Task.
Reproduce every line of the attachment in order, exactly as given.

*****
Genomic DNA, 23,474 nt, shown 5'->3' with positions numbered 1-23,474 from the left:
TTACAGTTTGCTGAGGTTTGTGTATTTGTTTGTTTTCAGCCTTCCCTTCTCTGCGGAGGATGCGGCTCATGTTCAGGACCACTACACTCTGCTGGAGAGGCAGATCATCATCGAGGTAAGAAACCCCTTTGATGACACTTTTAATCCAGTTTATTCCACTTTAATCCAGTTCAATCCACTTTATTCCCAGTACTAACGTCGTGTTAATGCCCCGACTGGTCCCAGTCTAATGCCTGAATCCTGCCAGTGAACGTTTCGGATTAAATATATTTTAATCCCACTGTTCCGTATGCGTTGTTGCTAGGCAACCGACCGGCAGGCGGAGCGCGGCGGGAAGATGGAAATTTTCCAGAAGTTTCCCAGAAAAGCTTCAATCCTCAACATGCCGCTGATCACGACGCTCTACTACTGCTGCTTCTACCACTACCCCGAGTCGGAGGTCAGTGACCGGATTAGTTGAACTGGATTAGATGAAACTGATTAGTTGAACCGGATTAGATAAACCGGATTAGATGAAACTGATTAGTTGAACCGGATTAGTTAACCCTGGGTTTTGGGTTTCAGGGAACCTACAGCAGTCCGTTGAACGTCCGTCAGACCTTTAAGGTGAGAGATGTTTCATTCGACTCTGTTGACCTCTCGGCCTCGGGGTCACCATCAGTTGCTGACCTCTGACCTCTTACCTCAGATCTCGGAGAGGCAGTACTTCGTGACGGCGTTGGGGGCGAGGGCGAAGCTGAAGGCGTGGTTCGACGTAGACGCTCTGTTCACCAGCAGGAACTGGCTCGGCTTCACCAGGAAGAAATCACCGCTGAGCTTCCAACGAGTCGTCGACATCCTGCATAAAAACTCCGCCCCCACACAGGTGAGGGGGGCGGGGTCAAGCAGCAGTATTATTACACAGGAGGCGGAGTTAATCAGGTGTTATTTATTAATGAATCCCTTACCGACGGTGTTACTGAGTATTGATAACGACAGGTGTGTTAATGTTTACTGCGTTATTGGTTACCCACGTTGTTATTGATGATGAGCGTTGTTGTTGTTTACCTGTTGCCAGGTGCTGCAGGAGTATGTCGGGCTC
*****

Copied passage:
Genomic DNA, 23,474 nt, shown 5'->3' with positions numbered 1-23,474 from the left:
TTACAGTTTGCTGAGGTTTGTGTATTTGTTTGTTTTCAGCCTTCCCTTCTCTGCGGAGGATGCGGCTCATGTTCAGGACCACTACACTCTGCTGGAGAGGCAGATCATCATCGAGGTAAGAAACCCCTTTGATGACACTTTTAATCCAGTTTATTCCACTTTAATCCAGTTCAATCCACTTTATTCCCAGTACTAACGTCGTGTTAATGCCCCGACTGGTCCCAGTCTAATGCCTGAATCCTGCCAGTGAACGTTTCGGATTAAATATATTTTAATCCCACTGTTCCGTATGCGTTGTTGCTAGGCAACCGACCGGCAGGCGGAGCGCGGCGGGAAGATGGAAATTTTCCAGAAGTTTCCCAGAAAAGCTTCAATCCTCAACATGCCGCTGATCACGACGCTCTACTACTGCTGCTTCTACCACTACCCCGAGTCGGAGGTCAGTGACCGGATTAGTTGAACTGGATTAGATGAAACTGATTAGTTGAACCGGATTAGATAAACCGGATTAGATGAAACTGATTAGTTGAACCGGATTAGTTAACCCTGGGTTTTGGGTTTCAGGGAACCTACAGCAGTCCGTTGAACGTCCGTCAGACCTTTAAGGTGAGAGATGTTTCATTCGACTCTGTTGACCTCTCGGCCTCGGGGTCACCATCAGTTGCTGACCTCTGACCTCTTACCTCAGATCTCGGAGAGGCAGTACTTCGTGACGGCGTTGGGGGCGAGGGCGAAGCTGAAGGCGTGGTTCGACGTAGACGCTCTGTTCACCAGCAGGAACTGGCTCGGCTTCACCAGGAAGAAATCACCGCTGAGCTTCCAACGAGTCGTCGACATCCTGCATAAAAACTCCGCCCCCACACAGGTGAGGGGGGCGGGGTCAAGCAGCAGTATTATTACACAGGAGGCGGAGTTAATCAGGTGTTATTTATTAATGAATCCCTTACCGACGGTGTTACTGAGTATTGATAACGACAGGTGTGTTAATGTTTACTGCGTTATTGGTTACCCACGTTGTTATTGATGATGAGCGTTGTTGTTGTTTACCTGTTGCCAGGTGCTGCAGGAGTATGTCGGGCTC